San Francisco Police Department Looks to Texas for Recruits Amid Staffing Shortage


The San Francisco Police Department (SFPD) has its sights set on Texas in order to reach possible candidates amid a staffing shortage.

Throughout the month of September, the SFPD will be visiting four college campuses in Texas and placing recruits through a written and physical test, along with conducting an interview with the candidates, a spokesperson confirmed to The San Francisco Standard. The recruiting campaign comes as part of an effort to address staffing shortages as the department has been faced with paying officers millions in overtime hours.

San Francisco Mayor London Breed (D-Calif.) has faced criticism for continued budget cuts to the police and sheriff’s departments.

“We want to be part of the solution, but time and time again, the mayor seems to block the sheriff from doing that,” Ken Lomba, the president of the San Francisco Deputy Sheriff’s Association told NBC Bay Area.

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Texas Southern University in Houston, Sam Houston State University in Huntsville, Prairie View A&M University, and Texas A&M University in Corpus Christi are the universities the SFPD will be visiting.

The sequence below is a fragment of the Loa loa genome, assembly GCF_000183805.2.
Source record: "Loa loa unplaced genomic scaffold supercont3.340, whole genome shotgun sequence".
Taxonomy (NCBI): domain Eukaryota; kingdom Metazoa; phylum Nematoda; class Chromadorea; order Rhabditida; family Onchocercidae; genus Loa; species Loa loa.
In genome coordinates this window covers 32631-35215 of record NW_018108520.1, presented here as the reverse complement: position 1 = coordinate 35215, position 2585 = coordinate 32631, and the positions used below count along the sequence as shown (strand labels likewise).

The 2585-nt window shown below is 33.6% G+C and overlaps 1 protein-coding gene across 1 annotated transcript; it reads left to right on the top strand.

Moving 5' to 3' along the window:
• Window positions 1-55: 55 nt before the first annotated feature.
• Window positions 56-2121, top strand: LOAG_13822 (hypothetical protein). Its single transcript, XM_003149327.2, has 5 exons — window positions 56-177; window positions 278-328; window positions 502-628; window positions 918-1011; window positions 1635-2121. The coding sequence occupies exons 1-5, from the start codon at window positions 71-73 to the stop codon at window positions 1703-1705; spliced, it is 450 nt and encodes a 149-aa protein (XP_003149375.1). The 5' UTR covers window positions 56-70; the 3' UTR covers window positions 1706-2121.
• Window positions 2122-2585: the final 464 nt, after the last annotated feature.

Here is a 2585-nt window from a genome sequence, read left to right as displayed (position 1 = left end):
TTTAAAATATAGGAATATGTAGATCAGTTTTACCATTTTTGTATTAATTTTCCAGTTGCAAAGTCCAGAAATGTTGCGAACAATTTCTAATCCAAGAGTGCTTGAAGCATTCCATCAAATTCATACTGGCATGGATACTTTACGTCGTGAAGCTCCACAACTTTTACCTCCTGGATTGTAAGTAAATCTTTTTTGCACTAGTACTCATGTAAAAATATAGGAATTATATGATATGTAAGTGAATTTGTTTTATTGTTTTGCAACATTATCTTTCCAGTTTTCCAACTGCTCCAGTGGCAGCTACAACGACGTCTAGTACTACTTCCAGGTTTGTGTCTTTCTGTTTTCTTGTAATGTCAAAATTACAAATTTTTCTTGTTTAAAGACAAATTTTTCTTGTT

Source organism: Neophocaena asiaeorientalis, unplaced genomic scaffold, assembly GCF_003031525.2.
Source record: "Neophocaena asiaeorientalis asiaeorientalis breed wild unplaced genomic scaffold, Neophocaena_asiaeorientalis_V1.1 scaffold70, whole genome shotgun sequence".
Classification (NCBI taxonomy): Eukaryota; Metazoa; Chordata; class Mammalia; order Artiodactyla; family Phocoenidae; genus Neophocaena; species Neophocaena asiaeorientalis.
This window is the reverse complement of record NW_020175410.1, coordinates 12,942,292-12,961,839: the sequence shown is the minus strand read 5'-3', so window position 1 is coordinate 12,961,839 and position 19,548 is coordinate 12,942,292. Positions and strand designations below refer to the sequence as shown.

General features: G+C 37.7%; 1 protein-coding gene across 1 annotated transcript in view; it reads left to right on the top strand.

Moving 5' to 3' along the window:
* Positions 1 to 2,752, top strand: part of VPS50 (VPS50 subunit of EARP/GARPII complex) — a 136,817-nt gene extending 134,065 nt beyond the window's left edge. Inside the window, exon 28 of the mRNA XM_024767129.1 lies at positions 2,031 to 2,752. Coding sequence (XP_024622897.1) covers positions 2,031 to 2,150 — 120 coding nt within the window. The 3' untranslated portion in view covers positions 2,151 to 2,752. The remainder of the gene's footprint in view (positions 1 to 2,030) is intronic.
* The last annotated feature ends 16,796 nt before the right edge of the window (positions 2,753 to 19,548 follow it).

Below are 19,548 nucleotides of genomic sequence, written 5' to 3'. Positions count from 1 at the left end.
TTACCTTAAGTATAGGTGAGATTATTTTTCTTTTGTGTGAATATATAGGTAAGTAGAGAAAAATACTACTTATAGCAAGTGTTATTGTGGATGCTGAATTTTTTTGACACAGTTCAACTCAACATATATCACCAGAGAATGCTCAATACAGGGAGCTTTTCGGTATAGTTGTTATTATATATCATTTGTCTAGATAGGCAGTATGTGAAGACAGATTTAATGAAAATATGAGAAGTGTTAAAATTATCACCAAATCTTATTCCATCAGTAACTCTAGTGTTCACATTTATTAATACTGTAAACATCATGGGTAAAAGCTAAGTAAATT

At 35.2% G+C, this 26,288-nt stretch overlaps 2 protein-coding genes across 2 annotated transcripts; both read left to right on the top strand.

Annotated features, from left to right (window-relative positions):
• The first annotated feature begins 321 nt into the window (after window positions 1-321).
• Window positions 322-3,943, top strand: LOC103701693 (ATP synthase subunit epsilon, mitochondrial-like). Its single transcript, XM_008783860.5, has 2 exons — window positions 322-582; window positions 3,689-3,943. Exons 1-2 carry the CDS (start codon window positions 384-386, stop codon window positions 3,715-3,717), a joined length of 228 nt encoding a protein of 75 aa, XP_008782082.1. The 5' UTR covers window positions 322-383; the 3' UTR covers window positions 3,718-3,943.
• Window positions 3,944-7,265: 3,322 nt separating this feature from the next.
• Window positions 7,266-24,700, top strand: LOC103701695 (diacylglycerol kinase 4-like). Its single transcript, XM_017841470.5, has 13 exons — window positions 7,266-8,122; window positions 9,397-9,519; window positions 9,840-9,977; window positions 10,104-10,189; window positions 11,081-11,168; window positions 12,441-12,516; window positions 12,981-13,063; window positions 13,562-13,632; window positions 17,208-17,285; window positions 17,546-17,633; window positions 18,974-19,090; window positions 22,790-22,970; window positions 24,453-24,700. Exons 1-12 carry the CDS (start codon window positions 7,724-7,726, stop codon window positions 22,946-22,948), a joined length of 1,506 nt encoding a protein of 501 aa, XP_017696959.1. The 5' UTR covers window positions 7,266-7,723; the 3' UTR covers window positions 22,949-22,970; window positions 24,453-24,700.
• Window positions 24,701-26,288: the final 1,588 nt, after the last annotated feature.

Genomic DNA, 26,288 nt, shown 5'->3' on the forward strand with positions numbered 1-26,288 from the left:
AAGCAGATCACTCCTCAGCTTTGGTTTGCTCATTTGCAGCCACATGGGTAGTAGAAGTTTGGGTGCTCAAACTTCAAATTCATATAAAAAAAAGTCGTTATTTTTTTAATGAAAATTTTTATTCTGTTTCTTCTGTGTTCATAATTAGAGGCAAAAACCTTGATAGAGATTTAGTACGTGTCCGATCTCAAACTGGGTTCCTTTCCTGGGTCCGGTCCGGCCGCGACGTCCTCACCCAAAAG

A spokesperson for the SFPD told the outlet that they have received roughly 2,104 applicants so far this year, a 20% increase from the 1,756 applicants the department received last year.

Breed revealed a plan in July 2020 that would cut $120 million in funding from the sheriff’s and police departments after the death of George Floyd. Despite efforts to defund the police, after property crime increased, the police department budget increased.

“When we say our budget is a reflection of our values, this is what we’re talking about,” Breed wrote in a post on X at the time. “Reforming our criminal justice system must go hand-in-hand with policy changes and budget investments to make our city more equitable.”

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Other police departments across the nation such as the Prince George’s County Police Department in Maryland have been faced with recruiting outside of the continental United States as they face continued staffing shortages.

The Washington, D.C. Metropolitan Police Department placed recruiting advertisements on buses and subways in New York City.

IJR reached out to the San Francisco Police Department but did not hear back by the time of publication.

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